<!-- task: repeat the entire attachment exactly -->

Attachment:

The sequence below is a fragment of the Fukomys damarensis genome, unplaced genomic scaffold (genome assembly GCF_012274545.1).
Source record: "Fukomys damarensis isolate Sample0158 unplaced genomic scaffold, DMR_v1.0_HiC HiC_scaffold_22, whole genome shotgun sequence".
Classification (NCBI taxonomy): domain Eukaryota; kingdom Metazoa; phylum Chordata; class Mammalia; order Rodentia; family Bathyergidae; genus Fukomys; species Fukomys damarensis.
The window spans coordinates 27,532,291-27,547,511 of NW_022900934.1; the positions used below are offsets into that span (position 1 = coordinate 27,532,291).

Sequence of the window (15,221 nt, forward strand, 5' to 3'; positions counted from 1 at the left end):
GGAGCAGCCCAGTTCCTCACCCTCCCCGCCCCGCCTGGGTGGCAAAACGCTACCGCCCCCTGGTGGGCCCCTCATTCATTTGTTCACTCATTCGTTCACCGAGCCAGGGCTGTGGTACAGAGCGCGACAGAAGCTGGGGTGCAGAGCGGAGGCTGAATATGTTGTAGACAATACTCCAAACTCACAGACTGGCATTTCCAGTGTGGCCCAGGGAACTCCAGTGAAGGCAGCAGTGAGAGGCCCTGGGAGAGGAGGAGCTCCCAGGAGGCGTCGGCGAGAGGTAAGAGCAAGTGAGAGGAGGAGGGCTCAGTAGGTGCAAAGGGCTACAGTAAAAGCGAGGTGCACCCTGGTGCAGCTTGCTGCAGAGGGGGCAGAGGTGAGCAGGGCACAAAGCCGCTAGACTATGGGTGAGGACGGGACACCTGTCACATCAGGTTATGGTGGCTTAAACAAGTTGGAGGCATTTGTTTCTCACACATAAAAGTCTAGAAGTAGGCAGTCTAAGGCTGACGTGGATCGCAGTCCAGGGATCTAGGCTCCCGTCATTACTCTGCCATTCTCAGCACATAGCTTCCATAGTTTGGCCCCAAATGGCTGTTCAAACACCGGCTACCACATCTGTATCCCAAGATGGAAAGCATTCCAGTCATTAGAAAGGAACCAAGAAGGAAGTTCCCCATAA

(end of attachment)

The sequence below is a fragment of the Fukomys damarensis genome, unplaced genomic scaffold (genome assembly GCF_012274545.1).
Source record: "Fukomys damarensis isolate Sample0158 unplaced genomic scaffold, DMR_v1.0_HiC HiC_scaffold_22, whole genome shotgun sequence".
Classification (NCBI taxonomy): domain Eukaryota; kingdom Metazoa; phylum Chordata; class Mammalia; order Rodentia; family Bathyergidae; genus Fukomys; species Fukomys damarensis.
The window spans coordinates 27,532,291-27,547,511 of NW_022900934.1; the positions used below are offsets into that span (position 1 = coordinate 27,532,291).

Sequence of the window (15,221 nt, forward strand, 5' to 3'; positions counted from 1 at the left end):
GGAGCAGCCCAGTTCCTCACCCTCCCCGCCCCGCCTGGGTGGCAAAACGCTACCGCCCCCTGGTGGGCCCCTCATTCATTTGTTCACTCATTCGTTCACCGAGCCAGGGCTGTGGTACAGAGCGCGACAGAAGCTGGGGTGCAGAGCGGAGGCTGAATATGTTGTAGACAATACTCCAAACTCACAGACTGGCATTTCCAGTGTGGCCCAGGGAACTCCAGTGAAGGCAGCAGTGAGAGGCCCTGGGAGAGGAGGAGCTCCCAGGAGGCGTCGGCGAGAGGTAAGAGCAAGTGAGAGGAGGAGGGCTCAGTAGGTGCAAAGGGCTACAGTAAAAGCGAGGTGCACCCTGGTGCAGCTTGCTGCAGAGGGGGCAGAGGTGAGCAGGGCACAAAGCCGCTAGACTATGGGTGAGGACGGGACACCTGTCACATCAGGTTATGGTGGCTTAAACAAGTTGGAGGCATTTGTTTCTCACACATAAAAGTCTAGAAGTAGGCAGTCTAAGGCTGACGTGGATCGCAGTCCAGGGATCTAGGCTCCCGTCATTACTCTGCCATTCTCAGCACATAGCTTCCATAGTTTGGCCCCAAATGGCTGTTCAAACACCGGCTACCACATCTGTATCCCAAGATGGAAAGCATTCCAGTCATTAGAAAGGAACCAAGAAGGAAGTTCCCCATAA